There are a number of social-justice movements, but urban-planning movements are starting to catch up. With that comes the next generation of “new urbanists” and creative designers of public spaces who are falling in love with big social terms like “equity” while scrambling to create technology that can visualize it.
And if neighborhoods are the heartbeat of cities, wouldn’t it be nice if we had digital maps to give us a candid glimpse into the ugly realities like income inequality, gentrification, residential segregation and eco-apartheid?
Now we’ve got an app for that.
Currently in beta testing and scheduled for a January rollout in Oakland, Calif., Streetwyze is a mobile mapping platform that collects local knowledge in urban areas and then turns that intel into actionable, common-good analytics. The power of the app is that it makes local knowledge accessible within and outside government, thereby creating two-way feedback and data visualizations.
Simply put: Residents can “ground-truth” data—that is, directly observe and report the realities of what’s happening in their neighborhoods, providing digital proof of the existence of troubling urban disparities. Certainly, as cities experience enormous demographic shifts and disruptions, that’s something municipal governments, community organizations and residents would want to know.
But what does “ground truthing” look like?
Say you are looking at a digital map of Oakland, generated by information provided by the city and county. If you zero in on East Oakland, one of the city’s poorest neighborhoods, you would see a bunch of grocery stores on a bunch of street corners.
But Streetwyze users, when testing the app, discover something very different: Those “grocery stores” are actually liquor stores, not that unusual for many poor hoods nationwide. The only food items for sale are Slim Jims, candy and salty potato chips—all triggers for diabetes and high blood pressure, which plague the black community. That makes East Oakland a food desert, where residents are lucky to find fresh, nutritious ingredients for family meals.
With a digital map, the city of Oakland and community leaders can now target resources more equitably. In this way, they can achieve greater equality in outcomes, like providing access to healthy food.
Growing up in a single-parent, female-headed household, Streetwyze co-founder Antwi Akom became personally sensitive to the plight of folks left out of conversations about urban planning and development. Cities get built and the underserved never know what hit them.
“People of color, poor people, disabled folks, youth, the elderly and—increasingly—lots of middle-income folks in rapidly gentrifying cities have historically been left out of planning conversations,” Akom told The Root. “We wanted to change that. We wanted to build a multilingual and universally accessible app that was useful to everyone—that didn’t leave out or ignore the fastest-growing demographics—not just in the United States but the world.”
Eager to democratize planning practices, the Streetwyze team built an interactive mapping app that allows users to find goods and services, rate their quality and take action on crucial issues. In doing so, Streetwyze offers unprecedented granularity that’s often missed by bigger data sets.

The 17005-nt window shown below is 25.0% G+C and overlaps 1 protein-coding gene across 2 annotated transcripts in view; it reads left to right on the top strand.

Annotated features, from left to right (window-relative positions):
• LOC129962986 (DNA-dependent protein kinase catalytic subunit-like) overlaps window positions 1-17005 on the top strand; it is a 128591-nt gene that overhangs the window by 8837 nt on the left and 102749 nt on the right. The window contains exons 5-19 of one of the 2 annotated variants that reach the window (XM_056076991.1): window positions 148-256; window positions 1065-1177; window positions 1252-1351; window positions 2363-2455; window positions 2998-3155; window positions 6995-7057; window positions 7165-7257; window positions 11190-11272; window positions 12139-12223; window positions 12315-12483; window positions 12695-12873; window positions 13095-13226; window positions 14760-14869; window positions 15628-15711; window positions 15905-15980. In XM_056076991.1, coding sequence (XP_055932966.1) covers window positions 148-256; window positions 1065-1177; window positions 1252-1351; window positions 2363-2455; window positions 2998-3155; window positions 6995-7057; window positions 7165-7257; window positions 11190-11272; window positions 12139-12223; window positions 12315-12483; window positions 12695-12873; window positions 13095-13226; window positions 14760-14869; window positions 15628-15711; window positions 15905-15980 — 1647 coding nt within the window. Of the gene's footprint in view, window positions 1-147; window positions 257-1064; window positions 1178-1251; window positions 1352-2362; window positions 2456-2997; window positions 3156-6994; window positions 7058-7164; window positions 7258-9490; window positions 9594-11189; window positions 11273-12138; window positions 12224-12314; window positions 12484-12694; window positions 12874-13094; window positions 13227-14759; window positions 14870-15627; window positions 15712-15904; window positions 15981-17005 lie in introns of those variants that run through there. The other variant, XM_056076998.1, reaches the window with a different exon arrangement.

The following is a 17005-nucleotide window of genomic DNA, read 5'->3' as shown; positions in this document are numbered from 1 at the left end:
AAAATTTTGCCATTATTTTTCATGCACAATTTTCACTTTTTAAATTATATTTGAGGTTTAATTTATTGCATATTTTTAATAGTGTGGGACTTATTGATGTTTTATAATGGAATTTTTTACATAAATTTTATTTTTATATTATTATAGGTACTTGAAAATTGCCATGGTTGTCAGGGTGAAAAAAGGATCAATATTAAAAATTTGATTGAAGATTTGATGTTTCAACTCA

This elevates the power of everyday people by combining their perspective with local data, thereby increasing their clout in municipal-planning conversations.
The Streetwyze team’s work is on the leading edge of a new data-driven cities movement. It builds upon earlier “smart cities” work, like John Powell’s Opportunity Mapping Project, PolicyLink’s National Equity Atlas, the EcoDistrict Protocol (pdf) and Enterprise Community Partners’ Opportunity Index. In the for-profit sphere, Zillow’s Invest in the Future and Redfin’s Opportunity Score are also important platforms.
But what makes Streetwyze different from other efforts is that community groups, artists, advocates and everyday people can integrate their lived experience into those big data sets, computer simulations and advanced modeling techniques. This can help cities function more effectively.
Still, the question remains: Are cities ready to integrate real-time, community-generated data into their planning processes? There are some positive indicators. Initiatives such as Bloomberg Philanthropies’ What Works Cities and the Rockefeller Foundation’s 100 Resilient Cities seek to help local governments use civic tech, data democratization and advanced simulation to enhance city services and, ultimately, improve community engagement.
For the equity-mapping movement and tools such as Streetwyze, that entails real-time, crowdsourced early-warning systems to standardize and disseminate local data. More importantly, it encourages governments and communities to achieve full equality as the means, and equity as the outcome.
“For community members to be equal partners in planning and decision-making process, cities are going to have to learn how to use mapping apps,” argued Oakland’s Chief Resilience Officer Kiran Jain. “Doing so will reveal hidden patterns and relationships in data. That will enable us to be more responsive to—and predict—community change.”